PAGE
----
Litigators: How Freelance Attorneys Can Help You

KeyboardA freelancer can help a litigator at every stage of the litigation process, from assessing the viability of claims, to writing motions, to taking on appeals.

First, you may want some help before you ever take on a file. A freelancer can help you dig into some facts or do a bit of legal research so you can tell whether a claim or defense is viable.

Once you’ve decided to take on the case, a freelancer can help with pleadings by drafting a complaint or answer for you.

Next comes the hard process of discovery. A freelancer may be able to review existing documents, and help you develop or respond to discovery requests.

And of course, motion practice is a freelancer strength. This can include doing some or all of the legal research needed, marshalling factual support, and drafting the motions themselves, depending on your needs.

Finally, if you end up in trial, a freelancer can continue to be your partner and support. A freelancer can prepare motions in limine as well as jury instructions. For court trials, a freelancer can prepare trial briefs, proposed findings of fact and conclusions of law, and proposed orders, along with post-trial motions.

In addition, a freelancer can do the research and drafting needed for strong appellate briefs, as much as you want, offer a fresh look at facts and the law, or even take over an appeal entirely, as some freelancers specialize in appeals.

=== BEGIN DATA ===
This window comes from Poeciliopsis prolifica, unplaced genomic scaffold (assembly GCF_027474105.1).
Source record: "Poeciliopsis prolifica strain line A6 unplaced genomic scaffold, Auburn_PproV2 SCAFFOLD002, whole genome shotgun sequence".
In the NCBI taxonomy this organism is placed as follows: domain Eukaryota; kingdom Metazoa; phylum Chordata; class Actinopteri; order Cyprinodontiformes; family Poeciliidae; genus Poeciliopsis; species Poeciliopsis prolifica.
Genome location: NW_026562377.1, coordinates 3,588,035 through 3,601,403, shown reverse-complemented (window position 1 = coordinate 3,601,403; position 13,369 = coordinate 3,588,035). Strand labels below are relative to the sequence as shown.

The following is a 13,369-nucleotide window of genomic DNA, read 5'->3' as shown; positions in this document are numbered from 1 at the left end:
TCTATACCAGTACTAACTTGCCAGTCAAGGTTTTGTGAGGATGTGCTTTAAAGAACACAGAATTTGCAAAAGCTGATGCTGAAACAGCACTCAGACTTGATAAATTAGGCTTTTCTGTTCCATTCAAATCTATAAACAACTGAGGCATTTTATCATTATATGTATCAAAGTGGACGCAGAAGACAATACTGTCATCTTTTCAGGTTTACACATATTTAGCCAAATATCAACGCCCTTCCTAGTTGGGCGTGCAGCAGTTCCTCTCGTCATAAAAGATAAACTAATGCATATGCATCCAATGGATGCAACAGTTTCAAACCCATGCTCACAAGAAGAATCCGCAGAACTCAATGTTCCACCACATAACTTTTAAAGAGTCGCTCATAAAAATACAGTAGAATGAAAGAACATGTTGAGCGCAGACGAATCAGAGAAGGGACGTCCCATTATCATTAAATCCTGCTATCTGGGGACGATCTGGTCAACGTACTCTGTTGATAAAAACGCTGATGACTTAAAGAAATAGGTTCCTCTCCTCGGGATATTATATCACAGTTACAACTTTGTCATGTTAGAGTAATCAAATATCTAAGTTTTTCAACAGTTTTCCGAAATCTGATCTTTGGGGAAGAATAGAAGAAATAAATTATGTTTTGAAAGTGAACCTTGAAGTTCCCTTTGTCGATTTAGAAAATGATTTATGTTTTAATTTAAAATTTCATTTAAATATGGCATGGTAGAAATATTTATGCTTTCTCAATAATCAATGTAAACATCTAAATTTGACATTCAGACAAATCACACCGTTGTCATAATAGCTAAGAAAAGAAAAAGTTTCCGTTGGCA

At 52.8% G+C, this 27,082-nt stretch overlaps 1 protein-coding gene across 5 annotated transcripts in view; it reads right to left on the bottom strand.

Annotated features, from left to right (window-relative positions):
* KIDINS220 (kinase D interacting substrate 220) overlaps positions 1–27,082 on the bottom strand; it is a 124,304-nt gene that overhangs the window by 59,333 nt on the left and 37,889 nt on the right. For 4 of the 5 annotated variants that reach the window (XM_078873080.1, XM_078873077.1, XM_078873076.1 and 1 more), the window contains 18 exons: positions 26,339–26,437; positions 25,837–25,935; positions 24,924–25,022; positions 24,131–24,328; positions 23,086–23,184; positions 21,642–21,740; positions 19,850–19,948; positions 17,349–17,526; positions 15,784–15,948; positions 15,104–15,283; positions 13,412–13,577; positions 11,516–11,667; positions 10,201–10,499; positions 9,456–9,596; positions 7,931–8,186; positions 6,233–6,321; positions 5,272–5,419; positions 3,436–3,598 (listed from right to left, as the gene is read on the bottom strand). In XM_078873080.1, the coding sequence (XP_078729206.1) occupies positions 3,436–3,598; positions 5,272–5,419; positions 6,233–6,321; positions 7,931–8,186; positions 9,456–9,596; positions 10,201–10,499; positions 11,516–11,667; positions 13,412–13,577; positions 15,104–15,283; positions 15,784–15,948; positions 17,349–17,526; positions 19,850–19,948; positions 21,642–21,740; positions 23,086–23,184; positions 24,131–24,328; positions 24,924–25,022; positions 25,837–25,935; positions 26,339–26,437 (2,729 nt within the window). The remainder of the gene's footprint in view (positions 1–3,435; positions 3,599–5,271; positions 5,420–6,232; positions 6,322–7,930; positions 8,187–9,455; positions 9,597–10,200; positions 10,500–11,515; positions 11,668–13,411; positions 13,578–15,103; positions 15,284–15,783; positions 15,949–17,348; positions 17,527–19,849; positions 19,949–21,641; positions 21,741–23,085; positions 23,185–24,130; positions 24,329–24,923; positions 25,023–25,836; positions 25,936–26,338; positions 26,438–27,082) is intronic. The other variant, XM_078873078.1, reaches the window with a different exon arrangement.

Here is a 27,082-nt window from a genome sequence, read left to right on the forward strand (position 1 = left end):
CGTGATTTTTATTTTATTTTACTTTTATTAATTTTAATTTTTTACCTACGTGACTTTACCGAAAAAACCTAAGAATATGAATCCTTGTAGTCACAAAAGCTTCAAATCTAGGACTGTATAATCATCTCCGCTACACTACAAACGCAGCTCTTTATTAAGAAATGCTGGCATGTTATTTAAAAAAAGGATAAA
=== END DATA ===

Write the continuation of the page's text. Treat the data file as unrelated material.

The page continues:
As you head into your next matter, think through where you can use help and what you can spin off. An experienced freelancer can help at every step of the litigation process.

Karen graduated from William Mitchell College of Law in 1986, first in her class. She then clerked for three years: one year for a Minnesota Supreme Court justice, and two years for a federal district court judge. Later she became a partner at two firms… MFAN Bio | Email | Web | LinkedIn | MFAN Posts

2 Responsesto “Litigators: How Freelance Attorneys Can Help You”

  1. Karin Ciano says:

    Great post Karen! Freelancers can be an extra set of eyes or an extra set of hands when you need them most. As a freelancer who also has a solo practice I’m intrigued at the idea of having someone check out questions I might have when evaluating a prospective case – would love to hear more about that!

    • Karen Cole says:

      Deciding whether to take on a new case is a big step. You want to be sure you’ve assessed well your likelihood of success. A freelancer can look into an area of law that may be new to you. And think about how it would apply to the facts. The outlook can always change as a case develops. But it’s good to take a careful look first. A freelancer can help with that.

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